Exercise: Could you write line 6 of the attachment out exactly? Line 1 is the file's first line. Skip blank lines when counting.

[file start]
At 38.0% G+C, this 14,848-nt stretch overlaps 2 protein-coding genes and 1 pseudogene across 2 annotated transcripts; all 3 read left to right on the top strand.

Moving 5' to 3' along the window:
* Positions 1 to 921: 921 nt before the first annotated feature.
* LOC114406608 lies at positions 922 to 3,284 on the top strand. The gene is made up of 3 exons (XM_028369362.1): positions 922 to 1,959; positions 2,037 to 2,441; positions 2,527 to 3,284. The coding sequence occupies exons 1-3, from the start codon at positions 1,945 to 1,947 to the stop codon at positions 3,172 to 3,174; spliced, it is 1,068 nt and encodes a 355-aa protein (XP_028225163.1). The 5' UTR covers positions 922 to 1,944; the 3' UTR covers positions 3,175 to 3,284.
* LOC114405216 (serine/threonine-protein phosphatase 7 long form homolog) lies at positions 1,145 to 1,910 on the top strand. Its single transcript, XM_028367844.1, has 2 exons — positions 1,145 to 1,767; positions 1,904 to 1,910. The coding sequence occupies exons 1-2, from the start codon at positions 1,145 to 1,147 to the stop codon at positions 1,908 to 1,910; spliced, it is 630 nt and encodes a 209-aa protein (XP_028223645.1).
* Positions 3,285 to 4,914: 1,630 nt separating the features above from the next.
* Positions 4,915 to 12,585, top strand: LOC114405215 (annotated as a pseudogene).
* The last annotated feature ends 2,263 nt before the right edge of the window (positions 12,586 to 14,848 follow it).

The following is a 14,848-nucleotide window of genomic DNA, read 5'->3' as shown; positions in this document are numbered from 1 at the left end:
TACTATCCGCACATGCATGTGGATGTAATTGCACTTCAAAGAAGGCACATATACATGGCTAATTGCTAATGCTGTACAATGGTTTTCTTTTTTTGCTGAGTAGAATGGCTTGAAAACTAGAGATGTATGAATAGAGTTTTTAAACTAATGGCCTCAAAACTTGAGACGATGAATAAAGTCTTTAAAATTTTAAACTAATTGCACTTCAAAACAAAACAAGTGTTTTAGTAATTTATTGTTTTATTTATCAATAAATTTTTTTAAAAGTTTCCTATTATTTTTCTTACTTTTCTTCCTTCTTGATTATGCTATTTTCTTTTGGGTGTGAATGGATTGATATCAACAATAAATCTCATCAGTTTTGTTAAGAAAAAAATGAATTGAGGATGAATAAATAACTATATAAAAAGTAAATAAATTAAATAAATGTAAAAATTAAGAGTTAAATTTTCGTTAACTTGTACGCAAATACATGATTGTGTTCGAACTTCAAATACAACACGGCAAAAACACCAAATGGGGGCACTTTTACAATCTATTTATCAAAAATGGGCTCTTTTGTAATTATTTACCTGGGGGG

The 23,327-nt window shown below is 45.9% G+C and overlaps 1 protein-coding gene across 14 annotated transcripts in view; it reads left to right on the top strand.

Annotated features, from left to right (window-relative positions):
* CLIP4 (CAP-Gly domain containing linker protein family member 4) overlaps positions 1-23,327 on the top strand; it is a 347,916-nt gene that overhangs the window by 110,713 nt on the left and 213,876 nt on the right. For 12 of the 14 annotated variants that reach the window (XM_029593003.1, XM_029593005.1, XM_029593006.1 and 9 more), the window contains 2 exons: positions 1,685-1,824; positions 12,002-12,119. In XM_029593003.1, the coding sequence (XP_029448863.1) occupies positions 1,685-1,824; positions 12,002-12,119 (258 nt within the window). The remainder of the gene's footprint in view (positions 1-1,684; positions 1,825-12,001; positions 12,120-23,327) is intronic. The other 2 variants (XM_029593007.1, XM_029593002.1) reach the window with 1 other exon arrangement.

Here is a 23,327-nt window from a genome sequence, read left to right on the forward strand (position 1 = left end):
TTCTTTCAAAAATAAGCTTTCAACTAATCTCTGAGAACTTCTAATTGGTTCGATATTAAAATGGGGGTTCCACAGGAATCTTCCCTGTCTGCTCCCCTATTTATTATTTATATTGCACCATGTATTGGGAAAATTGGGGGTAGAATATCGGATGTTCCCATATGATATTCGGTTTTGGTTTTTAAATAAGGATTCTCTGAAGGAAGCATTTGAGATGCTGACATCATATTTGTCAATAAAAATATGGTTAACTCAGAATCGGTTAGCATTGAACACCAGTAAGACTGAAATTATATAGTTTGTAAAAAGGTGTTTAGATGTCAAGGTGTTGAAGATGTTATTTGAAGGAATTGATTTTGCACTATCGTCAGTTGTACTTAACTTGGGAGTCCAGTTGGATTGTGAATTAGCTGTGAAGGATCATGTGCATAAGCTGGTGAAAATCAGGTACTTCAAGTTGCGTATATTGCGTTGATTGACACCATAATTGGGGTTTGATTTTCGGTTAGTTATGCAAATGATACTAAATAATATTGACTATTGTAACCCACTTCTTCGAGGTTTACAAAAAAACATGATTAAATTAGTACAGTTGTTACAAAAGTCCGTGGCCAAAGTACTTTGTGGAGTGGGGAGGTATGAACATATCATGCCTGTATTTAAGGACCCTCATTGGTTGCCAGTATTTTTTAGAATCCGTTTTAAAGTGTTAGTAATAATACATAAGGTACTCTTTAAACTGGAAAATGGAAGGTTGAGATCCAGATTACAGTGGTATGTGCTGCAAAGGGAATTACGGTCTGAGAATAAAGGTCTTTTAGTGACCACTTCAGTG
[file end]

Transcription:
* Positions 3,285 to 4,914: 1,630 nt separating the features above from the next.